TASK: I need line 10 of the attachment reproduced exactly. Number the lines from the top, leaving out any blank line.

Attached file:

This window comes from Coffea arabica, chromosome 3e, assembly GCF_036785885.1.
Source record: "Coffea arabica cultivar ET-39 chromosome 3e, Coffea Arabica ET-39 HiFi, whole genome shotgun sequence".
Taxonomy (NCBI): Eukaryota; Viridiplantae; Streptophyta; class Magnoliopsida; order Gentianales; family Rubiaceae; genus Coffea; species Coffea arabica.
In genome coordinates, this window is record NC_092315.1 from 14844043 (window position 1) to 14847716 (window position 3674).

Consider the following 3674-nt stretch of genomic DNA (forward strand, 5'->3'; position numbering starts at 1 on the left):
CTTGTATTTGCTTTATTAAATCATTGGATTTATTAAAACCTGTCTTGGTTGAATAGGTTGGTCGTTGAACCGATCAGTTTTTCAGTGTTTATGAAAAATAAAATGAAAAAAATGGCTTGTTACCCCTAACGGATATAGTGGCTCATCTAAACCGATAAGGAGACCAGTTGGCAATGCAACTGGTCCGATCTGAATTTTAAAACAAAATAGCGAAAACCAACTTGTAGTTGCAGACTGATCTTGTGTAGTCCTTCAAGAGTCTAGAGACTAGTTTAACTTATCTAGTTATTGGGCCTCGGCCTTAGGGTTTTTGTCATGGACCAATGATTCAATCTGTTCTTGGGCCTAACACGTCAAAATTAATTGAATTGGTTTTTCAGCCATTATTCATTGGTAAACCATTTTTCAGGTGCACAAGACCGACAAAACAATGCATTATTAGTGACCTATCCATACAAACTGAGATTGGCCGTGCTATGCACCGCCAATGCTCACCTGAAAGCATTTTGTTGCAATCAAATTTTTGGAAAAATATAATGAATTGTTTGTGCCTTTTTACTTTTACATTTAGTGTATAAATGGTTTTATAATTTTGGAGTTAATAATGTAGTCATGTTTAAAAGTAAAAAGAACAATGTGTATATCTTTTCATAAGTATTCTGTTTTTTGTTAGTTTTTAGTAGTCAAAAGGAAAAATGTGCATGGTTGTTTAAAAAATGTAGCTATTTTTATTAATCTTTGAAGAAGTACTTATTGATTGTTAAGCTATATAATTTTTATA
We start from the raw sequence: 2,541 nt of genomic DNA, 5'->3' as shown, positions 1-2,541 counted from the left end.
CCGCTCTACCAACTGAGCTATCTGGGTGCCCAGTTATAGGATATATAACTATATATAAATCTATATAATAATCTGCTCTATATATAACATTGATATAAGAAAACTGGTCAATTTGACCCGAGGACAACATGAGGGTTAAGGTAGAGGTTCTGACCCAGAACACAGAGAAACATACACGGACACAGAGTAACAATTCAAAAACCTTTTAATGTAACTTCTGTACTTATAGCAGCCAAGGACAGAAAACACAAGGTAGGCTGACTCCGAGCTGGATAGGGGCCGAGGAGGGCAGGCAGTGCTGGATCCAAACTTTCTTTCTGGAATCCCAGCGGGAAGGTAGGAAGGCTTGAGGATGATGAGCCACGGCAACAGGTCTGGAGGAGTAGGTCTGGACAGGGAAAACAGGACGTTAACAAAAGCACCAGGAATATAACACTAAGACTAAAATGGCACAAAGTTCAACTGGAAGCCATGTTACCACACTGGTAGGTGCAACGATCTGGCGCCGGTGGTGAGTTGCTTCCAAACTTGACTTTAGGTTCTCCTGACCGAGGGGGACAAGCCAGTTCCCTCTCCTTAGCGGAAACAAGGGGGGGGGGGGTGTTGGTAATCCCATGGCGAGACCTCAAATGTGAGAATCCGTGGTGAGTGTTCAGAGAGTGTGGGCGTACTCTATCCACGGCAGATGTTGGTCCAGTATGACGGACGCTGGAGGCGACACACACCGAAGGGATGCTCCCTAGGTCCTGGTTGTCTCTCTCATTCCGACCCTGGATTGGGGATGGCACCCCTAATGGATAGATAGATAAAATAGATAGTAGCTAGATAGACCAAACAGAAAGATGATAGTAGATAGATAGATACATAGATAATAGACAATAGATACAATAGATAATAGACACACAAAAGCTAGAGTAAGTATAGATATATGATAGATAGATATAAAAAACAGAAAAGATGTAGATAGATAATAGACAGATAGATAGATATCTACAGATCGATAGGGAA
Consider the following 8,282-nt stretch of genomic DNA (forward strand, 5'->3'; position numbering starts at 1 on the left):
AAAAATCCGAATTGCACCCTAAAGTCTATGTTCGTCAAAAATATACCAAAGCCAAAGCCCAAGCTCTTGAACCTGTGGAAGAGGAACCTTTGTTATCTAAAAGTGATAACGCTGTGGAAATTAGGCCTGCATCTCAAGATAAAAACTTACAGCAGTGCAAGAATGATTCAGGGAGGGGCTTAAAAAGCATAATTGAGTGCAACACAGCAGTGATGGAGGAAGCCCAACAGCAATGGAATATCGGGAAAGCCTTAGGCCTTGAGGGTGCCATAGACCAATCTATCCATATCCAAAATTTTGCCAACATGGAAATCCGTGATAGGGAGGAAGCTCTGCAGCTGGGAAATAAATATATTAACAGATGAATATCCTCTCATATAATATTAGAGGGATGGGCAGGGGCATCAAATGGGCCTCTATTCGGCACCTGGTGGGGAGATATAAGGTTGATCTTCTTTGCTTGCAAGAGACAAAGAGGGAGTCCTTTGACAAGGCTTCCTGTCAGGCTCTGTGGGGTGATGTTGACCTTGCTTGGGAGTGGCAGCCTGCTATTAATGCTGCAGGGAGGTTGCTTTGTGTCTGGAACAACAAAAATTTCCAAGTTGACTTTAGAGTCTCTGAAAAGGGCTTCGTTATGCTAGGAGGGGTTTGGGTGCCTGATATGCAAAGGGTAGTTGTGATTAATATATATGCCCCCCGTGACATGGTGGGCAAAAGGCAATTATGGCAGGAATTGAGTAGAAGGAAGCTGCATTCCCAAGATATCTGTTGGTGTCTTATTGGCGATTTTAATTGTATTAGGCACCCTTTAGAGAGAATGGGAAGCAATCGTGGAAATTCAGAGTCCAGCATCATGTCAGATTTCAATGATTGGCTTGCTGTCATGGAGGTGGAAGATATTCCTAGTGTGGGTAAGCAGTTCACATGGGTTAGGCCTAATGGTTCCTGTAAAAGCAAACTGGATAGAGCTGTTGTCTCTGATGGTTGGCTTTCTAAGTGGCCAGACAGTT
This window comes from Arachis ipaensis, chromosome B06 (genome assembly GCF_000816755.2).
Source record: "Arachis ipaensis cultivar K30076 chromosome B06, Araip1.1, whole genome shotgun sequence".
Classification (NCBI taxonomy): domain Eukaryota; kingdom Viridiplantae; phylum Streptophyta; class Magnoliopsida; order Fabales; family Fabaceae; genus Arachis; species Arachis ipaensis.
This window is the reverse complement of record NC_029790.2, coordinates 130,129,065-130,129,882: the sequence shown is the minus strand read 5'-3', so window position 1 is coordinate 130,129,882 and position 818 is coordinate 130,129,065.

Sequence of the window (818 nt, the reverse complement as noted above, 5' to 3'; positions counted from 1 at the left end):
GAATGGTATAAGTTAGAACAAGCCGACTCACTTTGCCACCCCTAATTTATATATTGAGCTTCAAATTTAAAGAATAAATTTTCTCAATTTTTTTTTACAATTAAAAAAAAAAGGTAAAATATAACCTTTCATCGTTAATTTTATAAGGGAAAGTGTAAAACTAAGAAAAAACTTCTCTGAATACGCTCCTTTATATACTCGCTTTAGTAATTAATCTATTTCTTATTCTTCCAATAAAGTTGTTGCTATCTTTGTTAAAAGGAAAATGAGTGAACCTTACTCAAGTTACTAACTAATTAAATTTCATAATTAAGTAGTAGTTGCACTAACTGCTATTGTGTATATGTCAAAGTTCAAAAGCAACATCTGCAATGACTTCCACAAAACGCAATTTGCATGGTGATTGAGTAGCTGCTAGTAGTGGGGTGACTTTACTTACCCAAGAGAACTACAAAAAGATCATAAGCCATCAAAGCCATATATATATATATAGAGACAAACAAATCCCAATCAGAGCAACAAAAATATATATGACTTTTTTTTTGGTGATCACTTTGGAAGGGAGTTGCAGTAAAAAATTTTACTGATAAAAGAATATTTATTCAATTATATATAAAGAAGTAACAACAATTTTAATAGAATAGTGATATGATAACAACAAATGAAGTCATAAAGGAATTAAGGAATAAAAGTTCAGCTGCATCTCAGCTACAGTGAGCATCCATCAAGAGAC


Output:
AAAAATCCGAATTGCACCCTAAAGTCTATGTTCGTCAAAAATATACCAAAGCCAAAGCCCAAGCTCTTGAACCTGTGGAAGAGGAACCTTTGTTATCTAAAAGTGATAACGCTGTGGAAATTAGGCCTGCATCTCAAGATAAAAACTTACAGCAGTGCAAGAATGATTCAGGGAGGGGCTTAAAAAGCATAATTGAGTGCAACACAGCAGTGATGGAGGAAGCCCAACAGCAATGGAATATCGGGAAAGCCTTAGGCCTTGAGGGTGCCATAGACCAATCTATCCATATCCAAAATTTTGCCAACATGGAAATCCGTGATAGGGAGGAAGCTCTGCAGCTGGGAAATAAATATATTAACAGATGAATATCCTCTCATATAATATTAGAGGGATGGGCAGGGGCATCAAATGGGCCTCTATTCGGCACCTGGTGGGGAGATATAAGGTTGATCTTCTTTGCTTGCAAGAGACAAAGAGGGAGTCCTTTGACAAGGCTTCCTGTCAGGCTCTGTGGGGTGATGTTGACCTTGCTTGGGAGTGGCAGCCTGCTATTAATGCTGCAGGGAGGTTGCTTTGTGTCTGGAACAACAAAAATTTCCAAGTTGACTTTAGAGTCTCTGAAAAGGGCTTCGTTATGCTAGGAGGGGTTTGGGTGCCTGATATGCAAAGGGTAGTTGTGATTAATATATATGCCCCCCGTGACATGGTGGGCAAAAGGCAATTATGGCAGGAATTGAGTAGAAGGAAGCTGCATTCCCAAGATATCTGTTGGTGTCTTATTGGCGATTTTAATTGTATTAGGCACCCTTTAGAGAGAATGGGAAGCAATCGTGGAAATTCAGAGTCCAGCATCATGTCAGATTTCAATGATTGGCTTGCTGTCATGGAGGTGGAAGATATTCCTAGTGTGGGTAAGCAGTTCACATGGGTTAGGCCTAATGGTTCCTGTAAAAGCAAACTGGATAGAGCTGTTGTCTCTGATGGTTGGCTTTCTAAGTGGCCAGACAGTT